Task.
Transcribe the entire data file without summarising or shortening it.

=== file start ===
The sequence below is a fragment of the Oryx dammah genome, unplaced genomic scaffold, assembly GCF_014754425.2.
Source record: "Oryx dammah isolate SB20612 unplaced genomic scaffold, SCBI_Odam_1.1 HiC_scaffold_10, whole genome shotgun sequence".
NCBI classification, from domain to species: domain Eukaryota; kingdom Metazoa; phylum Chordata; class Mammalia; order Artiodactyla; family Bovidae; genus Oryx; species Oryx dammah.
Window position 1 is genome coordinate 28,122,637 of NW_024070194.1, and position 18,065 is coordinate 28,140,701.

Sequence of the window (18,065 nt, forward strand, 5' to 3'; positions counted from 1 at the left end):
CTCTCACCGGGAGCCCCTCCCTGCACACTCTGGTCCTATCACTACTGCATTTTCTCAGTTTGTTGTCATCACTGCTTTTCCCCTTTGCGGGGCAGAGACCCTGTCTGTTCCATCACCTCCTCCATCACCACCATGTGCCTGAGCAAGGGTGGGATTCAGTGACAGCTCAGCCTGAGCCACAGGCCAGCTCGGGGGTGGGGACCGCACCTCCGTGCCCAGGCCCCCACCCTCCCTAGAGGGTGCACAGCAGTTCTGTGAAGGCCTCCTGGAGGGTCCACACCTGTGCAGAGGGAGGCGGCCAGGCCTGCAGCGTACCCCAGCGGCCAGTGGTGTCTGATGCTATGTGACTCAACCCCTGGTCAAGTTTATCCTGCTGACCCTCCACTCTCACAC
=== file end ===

The sequence below is a fragment of the Oryx dammah genome, unplaced genomic scaffold, assembly GCF_014754425.2.
Source record: "Oryx dammah isolate SB20612 unplaced genomic scaffold, SCBI_Odam_1.1 HiC_scaffold_10, whole genome shotgun sequence".
NCBI classification, from domain to species: domain Eukaryota; kingdom Metazoa; phylum Chordata; class Mammalia; order Artiodactyla; family Bovidae; genus Oryx; species Oryx dammah.
Window position 1 is genome coordinate 28,122,637 of NW_024070194.1, and position 18,065 is coordinate 28,140,701.

Sequence of the window (18,065 nt, forward strand, 5' to 3'; positions counted from 1 at the left end):
CTCTCACCGGGAGCCCCTCCCTGCACACTCTGGTCCTATCACTACTGCATTTTCTCAGTTTGTTGTCATCACTGCTTTTCCCCTTTGCGGGGCAGAGACCCTGTCTGTTCCATCACCTCCTCCATCACCACCATGTGCCTGAGCAAGGGTGGGATTCAGTGACAGCTCAGCCTGAGCCACAGGCCAGCTCGGGGGTGGGGACCGCACCTCCGTGCCCAGGCCCCCACCCTCCCTAGAGGGTGCACAGCAGTTCTGTGAAGGCCTCCTGGAGGGTCCACACCTGTGCAGAGGGAGGCGGCCAGGCCTGCAGCGTACCCCAGCGGCCAGTGGTGTCTGATGCTATGTGACTCAACCCCTGGTCAAGTTTATCCTGCTGACCCTCCACTCTCACAC